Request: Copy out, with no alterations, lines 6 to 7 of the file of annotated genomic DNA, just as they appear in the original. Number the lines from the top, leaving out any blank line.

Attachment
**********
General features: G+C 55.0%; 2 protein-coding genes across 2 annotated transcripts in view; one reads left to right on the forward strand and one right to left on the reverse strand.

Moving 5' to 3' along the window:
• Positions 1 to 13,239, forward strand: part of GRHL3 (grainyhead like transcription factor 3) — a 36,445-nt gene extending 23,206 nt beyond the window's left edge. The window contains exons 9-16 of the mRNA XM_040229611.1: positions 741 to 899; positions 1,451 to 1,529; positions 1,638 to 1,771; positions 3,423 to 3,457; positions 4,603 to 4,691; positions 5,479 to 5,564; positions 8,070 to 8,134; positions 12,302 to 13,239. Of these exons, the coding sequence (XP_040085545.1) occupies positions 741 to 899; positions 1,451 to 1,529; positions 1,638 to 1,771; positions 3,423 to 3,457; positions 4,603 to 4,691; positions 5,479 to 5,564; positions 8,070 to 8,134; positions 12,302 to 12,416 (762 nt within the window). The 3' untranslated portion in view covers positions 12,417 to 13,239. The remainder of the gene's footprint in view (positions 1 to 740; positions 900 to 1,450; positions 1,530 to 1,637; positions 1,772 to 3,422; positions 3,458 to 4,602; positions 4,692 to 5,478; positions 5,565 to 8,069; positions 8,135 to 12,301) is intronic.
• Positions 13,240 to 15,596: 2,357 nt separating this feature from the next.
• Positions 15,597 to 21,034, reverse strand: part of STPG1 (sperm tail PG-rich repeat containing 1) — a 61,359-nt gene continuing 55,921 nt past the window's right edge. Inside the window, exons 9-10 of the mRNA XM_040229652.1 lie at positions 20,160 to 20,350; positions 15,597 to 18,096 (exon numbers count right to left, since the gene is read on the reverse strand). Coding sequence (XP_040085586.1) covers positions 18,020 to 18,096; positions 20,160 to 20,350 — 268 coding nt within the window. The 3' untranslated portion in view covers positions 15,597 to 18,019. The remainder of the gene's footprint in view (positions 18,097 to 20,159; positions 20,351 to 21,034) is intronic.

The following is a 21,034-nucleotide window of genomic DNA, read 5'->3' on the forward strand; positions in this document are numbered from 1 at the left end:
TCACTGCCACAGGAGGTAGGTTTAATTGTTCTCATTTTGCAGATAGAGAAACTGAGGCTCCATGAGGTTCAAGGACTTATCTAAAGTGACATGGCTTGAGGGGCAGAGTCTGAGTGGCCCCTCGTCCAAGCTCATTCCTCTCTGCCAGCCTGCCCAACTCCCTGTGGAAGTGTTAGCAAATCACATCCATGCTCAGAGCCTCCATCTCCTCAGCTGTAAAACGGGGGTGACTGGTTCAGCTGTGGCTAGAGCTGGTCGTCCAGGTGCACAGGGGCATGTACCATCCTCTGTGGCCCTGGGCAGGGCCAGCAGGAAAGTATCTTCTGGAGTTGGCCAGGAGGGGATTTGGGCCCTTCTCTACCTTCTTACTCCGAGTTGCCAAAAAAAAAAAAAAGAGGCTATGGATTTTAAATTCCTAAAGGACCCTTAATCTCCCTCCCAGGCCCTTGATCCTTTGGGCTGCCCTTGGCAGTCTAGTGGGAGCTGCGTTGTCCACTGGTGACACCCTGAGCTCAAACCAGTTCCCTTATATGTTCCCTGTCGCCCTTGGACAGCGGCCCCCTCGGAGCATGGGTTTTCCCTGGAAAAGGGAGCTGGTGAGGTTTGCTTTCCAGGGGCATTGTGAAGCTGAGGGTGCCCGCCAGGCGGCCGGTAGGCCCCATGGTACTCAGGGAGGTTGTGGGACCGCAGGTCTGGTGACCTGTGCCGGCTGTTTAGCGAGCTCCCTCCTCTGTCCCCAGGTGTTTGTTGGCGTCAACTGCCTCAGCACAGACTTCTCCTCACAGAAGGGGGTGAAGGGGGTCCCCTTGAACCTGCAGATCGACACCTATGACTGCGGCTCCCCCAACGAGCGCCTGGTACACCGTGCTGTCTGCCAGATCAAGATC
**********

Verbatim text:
The following is a 21,034-nucleotide window of genomic DNA, read 5'->3' on the forward strand; positions in this document are numbered from 1 at the left end:
TCACTGCCACAGGAGGTAGGTTTAATTGTTCTCATTTTGCAGATAGAGAAACTGAGGCTCCATGAGGTTCAAGGACTTATCTAAAGTGACATGGCTTGAGGGGCAGAGTCTGAGTGGCCCCTCGTCCAAGCTCATTCCTCTCTGCCAGCCTGCCCAACTCCCTGTGGAAGTGTTAGCAAATCACATCCATGCTCAGAGCCTCCATCTCCTCAGCTGTAAAACGGGGGTGACTGGTTCAGCTGTGGCTAGAGCTGGTCGTCCAGGTGCACAGGGGCATGTACCATCCTCTGTGGCCCTGGGCAGGGCCAGCAGGAAAGTATCTTCTGGAGTTGGCCAGGAGGGGATTTGGGCCCTTCTCTACCTTCTTACTCCGAGTTGCCAAAAAAAAAAAAAAGAGGCTATGGATTTTAAATTCCTAAAGGACCCTTAATCTCCCTCCCAGGCCCTTGATCCTTTGGGCTGCCCTTGGCAGTCTAGTGGGAGCTGCGTTGTCCACTGGTGACACCCTGAGCTCAAACCAGTTCCCTTATATGTTCCCTGTCGCCCTTGGACAGCGGCCCCCTCGGAGCATGGGTTTTCCCTGGAAAAGGGAGCTGGTGAGGTTTGCTTTCCAGGGGCATTGTGAAGCTGAGGGTGCCCGCCAGGCGGCCGGTAGGCCCCATGGTACTCAGGGAGGTTGTGGGACCGCAGGTCTGGTGACCTGTGCCGGCTGTTTAGCGAGCTCCCTCCTCTGTCCCCAGGTGTTTGTTGGCGTCAACTGCCTCAGCACAGACTTCTCCTCACAGAAGGGGGTGAAGGGGGTCCCCTTGAACCTGCAGATCGACACCTATGACTGCGGCTCCCCCAACGAGCGCCTGGTACACCGTGCTGTCTGCCAGATCAAGATC